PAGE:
19th August Rod Amos The Sun Worshippers.

Rod Amos spent most of his work­ing life as a doctor spe­cial­ising in rheum­at­o­logy and arth­ritis at the Children’s Hospital in Sheffield so was there a con­nec­tion with his talk? Could sun wor­ship be a treat­ment for these crip­pling con­di­tions?

Well, if there is, then it cer­tainly didn’t come out in his fas­cin­at­ing and detailed talk about the Sun Gods of Egypt!

Sun wor­ship was pre­val­ent in the ancient Egyptian reli­gion. The earli­est deit­ies asso­ci­ated with the sun are all god­desses, includ­ing Hathor, Nut, Bat, and Menhit. Hathor, and then Isis gave birth to and nursed Horus and Ra respect­ively. Hathor – see pic­ture – the horned cow is one of the 12 daugh­ters of Ra.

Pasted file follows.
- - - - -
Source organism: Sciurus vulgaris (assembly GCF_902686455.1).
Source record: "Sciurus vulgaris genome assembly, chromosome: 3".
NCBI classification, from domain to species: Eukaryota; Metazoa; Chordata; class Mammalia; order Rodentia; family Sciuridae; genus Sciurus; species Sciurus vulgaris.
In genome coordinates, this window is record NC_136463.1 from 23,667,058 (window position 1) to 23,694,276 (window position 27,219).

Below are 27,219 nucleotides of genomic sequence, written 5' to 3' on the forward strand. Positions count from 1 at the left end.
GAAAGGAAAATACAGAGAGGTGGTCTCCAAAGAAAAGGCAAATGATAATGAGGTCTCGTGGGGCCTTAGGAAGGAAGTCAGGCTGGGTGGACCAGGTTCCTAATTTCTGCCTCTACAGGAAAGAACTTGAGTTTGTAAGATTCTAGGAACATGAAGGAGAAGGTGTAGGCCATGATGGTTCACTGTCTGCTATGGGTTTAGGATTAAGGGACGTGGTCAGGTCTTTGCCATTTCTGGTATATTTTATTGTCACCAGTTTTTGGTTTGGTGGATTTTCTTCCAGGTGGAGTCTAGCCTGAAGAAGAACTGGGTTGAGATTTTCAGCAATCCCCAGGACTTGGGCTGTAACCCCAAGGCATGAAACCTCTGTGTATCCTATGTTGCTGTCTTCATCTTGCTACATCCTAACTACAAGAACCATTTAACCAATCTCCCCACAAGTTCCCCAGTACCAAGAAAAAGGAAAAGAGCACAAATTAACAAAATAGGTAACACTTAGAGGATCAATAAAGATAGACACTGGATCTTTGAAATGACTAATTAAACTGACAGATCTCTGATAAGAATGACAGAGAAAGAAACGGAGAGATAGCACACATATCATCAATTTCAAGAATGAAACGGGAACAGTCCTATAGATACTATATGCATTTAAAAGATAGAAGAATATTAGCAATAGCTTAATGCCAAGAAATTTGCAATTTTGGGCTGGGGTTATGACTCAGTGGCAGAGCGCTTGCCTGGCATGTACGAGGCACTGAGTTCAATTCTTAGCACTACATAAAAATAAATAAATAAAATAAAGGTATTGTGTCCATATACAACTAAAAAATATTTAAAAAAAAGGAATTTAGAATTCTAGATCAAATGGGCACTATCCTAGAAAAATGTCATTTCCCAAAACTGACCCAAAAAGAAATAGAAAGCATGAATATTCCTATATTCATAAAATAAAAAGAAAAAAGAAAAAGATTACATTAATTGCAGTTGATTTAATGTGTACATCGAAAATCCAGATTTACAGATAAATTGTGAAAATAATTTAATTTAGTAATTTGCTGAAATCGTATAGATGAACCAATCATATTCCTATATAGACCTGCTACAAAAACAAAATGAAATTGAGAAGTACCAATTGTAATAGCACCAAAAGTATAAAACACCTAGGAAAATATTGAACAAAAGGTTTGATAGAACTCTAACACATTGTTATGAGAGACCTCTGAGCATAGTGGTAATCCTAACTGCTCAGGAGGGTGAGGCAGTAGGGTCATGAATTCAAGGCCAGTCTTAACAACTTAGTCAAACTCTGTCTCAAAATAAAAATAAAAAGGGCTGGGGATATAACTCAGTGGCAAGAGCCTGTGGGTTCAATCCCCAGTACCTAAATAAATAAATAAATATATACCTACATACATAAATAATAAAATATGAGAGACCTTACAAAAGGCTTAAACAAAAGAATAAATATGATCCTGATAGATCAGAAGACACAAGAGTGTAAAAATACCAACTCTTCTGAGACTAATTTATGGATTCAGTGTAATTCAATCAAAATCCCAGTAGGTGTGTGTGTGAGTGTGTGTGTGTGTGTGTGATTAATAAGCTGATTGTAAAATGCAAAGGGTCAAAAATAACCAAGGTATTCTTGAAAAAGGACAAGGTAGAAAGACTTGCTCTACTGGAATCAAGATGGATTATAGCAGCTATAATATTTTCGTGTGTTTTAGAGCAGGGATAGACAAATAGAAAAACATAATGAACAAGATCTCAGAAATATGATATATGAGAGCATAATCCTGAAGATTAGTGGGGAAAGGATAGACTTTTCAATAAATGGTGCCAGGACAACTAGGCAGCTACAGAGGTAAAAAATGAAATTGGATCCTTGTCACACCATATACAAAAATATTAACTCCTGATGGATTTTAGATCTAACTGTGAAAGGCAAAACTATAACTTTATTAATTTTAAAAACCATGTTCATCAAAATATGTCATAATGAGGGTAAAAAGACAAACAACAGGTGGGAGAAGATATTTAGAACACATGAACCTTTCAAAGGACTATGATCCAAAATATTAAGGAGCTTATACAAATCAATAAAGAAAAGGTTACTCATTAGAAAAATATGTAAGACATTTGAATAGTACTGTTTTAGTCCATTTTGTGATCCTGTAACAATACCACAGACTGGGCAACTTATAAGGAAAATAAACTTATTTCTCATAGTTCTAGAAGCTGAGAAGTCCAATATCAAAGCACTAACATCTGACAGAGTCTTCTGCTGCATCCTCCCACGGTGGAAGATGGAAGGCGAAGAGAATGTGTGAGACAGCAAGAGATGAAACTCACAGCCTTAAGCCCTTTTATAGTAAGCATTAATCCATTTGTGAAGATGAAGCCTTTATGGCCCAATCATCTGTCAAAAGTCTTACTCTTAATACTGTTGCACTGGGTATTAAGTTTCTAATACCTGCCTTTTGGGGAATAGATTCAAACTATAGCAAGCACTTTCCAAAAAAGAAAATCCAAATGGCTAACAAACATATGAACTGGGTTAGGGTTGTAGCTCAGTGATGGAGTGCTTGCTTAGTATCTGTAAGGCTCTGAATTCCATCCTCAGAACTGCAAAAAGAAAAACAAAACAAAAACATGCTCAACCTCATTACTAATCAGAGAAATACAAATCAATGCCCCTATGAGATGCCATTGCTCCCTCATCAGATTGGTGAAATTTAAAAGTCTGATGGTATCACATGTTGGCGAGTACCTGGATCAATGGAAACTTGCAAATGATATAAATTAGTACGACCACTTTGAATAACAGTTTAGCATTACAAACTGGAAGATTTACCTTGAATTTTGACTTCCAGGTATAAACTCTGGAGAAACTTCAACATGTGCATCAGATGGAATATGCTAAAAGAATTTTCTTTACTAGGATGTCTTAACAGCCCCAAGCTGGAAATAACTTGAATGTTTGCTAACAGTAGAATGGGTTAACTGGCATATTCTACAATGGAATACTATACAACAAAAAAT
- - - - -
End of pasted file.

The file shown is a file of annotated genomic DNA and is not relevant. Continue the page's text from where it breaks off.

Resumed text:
Egypt_IsisHorus_01Isis nurs­ing Horus

Their belief in the birth life and death sequence was reflec­ted in the pas­sage of the day itself, start­ing with dawn and moving on through to the night.

In the stor­ies of the Egyptian Gods there are many sim­il­ar­it­ies with the Christian stor­ies of Adam and Eve, Cain and Abel and the great flood for which Noah built the ark.

Sitting between the Gods and the people were the Pharaohs. Egyptologists have long debated the degree to which the Pharaoh was con­sidered a god. It seems most likely that the Egyptians viewed royal author­ity itself as a divine force. Therefore, although the Egyptians recog­nized that the Pharaoh was human and sub­ject to human weak­ness, they sim­ul­tan­eously viewed him as a god, because the divine power of king­ship was incarn­ated in him.

Rod covered many aspects of the beliefs of the Gods and Pharaohs and none more strange than the weigh­ing of the heart against a feather –if it was too heavy then entry to the after­life was not per­mit­ted.

BD_Hunefer_cropped_1[1]Heart weigh­ing scene